We love ice cream in my house. When I was a kid, I won a Sealtest Dairy contest and a coupon book for 26 half-gallons of ice cream — supposedly about a year’s supply. I shared a half-gallon of ice cream with my grandmother every Sunday and it was gone within six months. My wife and I fell in love over a half-gallon of Breyers mint chocolate chip about 50 years ago. Since then, Breyers became our brand of choice.
Breyers was born in Philadelphia after the Civil War. We recited the Pledge of Purity guarantee every night before we opened the container. A portrait of both of us digging into the carton with our spoons hangs over our mantelpiece in the dining room (Well, maybe not, but it should).
While others opted for new flavors and trendy brands, we stuck with Breyers with the mint leaf on the carton — our north star. We even played games, such as counting the specks of vanilla bean on our spoonfuls of all-natural vanilla. We rejoiced at the simple ingredients — milk, cream, sugar and the pure flavorings. We were proud that the cherries were not just any cherries, but Bing cherries. Not even our rising cholesterol could upset our serene Breyers world. Wasn’t Henry Breyer ever canonized? Well, it must have been an oversight on the part of the church.
Although Breyers actually had been sold to the National Dairy Products Corp. in 1926, we didn’t worry until the corporation began calling itself Kraftco. Until then, I still pictured members of the Breyer family churning our favorite ice cream in the little Southwest Philadelphia factory. And then in 1993, Unilever, a Dutch company, took over our favorite brand.
Tastes change, even in ice cream. Some people began to insist chunks of their favorite candy bar be part of their ice cream. Breyers eventually caved, but still, its original all-natural flavors remained alongside the newer flavors. That is until recent years.
At first, the changes were subtle. The size of the half-gallon began to shrink as prices rose, and today, a “half-gallon” of Breyers is 1.5 quarts. My wife and I aren’t unreasonable people. We were willing to live with smaller containers and higher prices. After all, we no longer dove spoon first into the containers anymore, but disciplined ourselves to eat what I call “controlled portions.” That’s when Unilever became the stereotype of every bad corporation you have ever seen in a Michael Moore movie. It changed the Breyers formula.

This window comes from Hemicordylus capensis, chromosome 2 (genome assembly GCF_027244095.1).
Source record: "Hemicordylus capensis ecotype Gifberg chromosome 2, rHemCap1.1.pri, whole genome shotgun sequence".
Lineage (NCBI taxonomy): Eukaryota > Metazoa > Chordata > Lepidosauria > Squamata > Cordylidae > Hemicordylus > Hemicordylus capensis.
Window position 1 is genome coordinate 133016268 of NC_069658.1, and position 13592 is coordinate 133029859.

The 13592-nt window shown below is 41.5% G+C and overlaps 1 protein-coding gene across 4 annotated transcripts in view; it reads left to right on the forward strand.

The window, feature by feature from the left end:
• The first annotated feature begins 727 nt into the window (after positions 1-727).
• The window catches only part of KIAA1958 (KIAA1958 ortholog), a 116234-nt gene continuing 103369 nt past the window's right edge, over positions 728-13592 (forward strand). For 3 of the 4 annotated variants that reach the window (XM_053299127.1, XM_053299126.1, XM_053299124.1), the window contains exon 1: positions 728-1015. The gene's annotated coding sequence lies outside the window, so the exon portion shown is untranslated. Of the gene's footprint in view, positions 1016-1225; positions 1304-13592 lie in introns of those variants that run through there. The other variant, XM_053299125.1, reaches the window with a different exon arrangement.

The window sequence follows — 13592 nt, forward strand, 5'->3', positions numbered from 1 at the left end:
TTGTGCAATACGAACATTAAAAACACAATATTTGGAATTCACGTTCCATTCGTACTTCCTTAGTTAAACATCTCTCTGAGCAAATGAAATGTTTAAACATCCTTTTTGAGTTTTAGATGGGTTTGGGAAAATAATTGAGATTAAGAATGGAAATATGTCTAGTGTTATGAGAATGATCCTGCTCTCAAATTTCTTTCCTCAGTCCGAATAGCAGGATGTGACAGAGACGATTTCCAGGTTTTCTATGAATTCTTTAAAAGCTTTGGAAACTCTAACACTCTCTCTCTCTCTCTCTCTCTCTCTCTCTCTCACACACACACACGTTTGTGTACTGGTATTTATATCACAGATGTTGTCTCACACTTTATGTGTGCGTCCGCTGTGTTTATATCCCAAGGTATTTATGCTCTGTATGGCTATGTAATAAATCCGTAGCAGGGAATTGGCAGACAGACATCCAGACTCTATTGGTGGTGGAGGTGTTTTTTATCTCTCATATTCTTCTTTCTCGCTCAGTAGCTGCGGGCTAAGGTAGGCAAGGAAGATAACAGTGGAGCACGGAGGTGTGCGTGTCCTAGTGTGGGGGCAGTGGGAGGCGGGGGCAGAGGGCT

Most of the Breyers ice cream one buys today are no longer called “ice cream.” Check the package. Even on some simple flavors, such as Vanilla Fudge Twirl and Butter Pecan, it says “frozen dairy dessert.” Now folks, you may not like the federal government that much, but it does set the standard by which a company earns the right to call its product “ice cream.” By God, that container better have at least 10 percent milk fat in it or buster, you’re in uncharted waters. By calling its product “frozen dairy dessert,” no consumer can protest it doesn’t meet the standard because there is no government standard for “frozen dairy dessert.” It’s whatever a big corporation wants it to be. And what a corporation calls a “frozen dairy dessert” contains stuff, such as corn syrup, whey, mono, diglycerides and a whole lot of gums like tara (my goddaughter is named Tara and I sure don’t want her gum in my ice cream), carob bean and guar gums.
I don’t want to be unfair to Unilever. It is not the only shlock corporation out there masquerading as makers of ice cream. Mostly all of the big commercial brands do it. Even Turkey Hill, which likes you to think of some gentle Amish farmers churning their ice cream products does it (except in their high end brand called Old Philadelphia appropriately enough). But Unilever is using the Breyers name and that counts for something here in this city. You want to muck up an established ice cream, go pick on another brand made in Detroit or Cleveland.
Do yourself a favor sometime. Look up the various products manufactured under the Unilever name. A couple of examples are Vaseline and Clear scalp products. Doesn’t that get your taste buds salivating? But wait, it gets worse. Unilever now owns Ben & Jerry’s.
Now I don’t know about you, but when two gentle hippies sell their product to Unilever, I’m willing to predict the end of the freaking world. Are you telling me Jerry Garcia isn’t doing the samba in his grave over Unilever producing Cherry Garcia? Right now, Unilever is doing all the right things by Ben & Jerry’s. The churns are still humming in Vermont, where the cream produced by cows is free of BHT and a part of the proceeds go to feeding the hungry, freeing the world’s political prisoners and curing every disease known to man.
But I ask you, for how long? How long before the word “frozen dairy dessert” replaces “ice cream” on the label? It’s almost enough to make me wish I were lactose intolerant.
Contact the South Philly Review at email@example.com.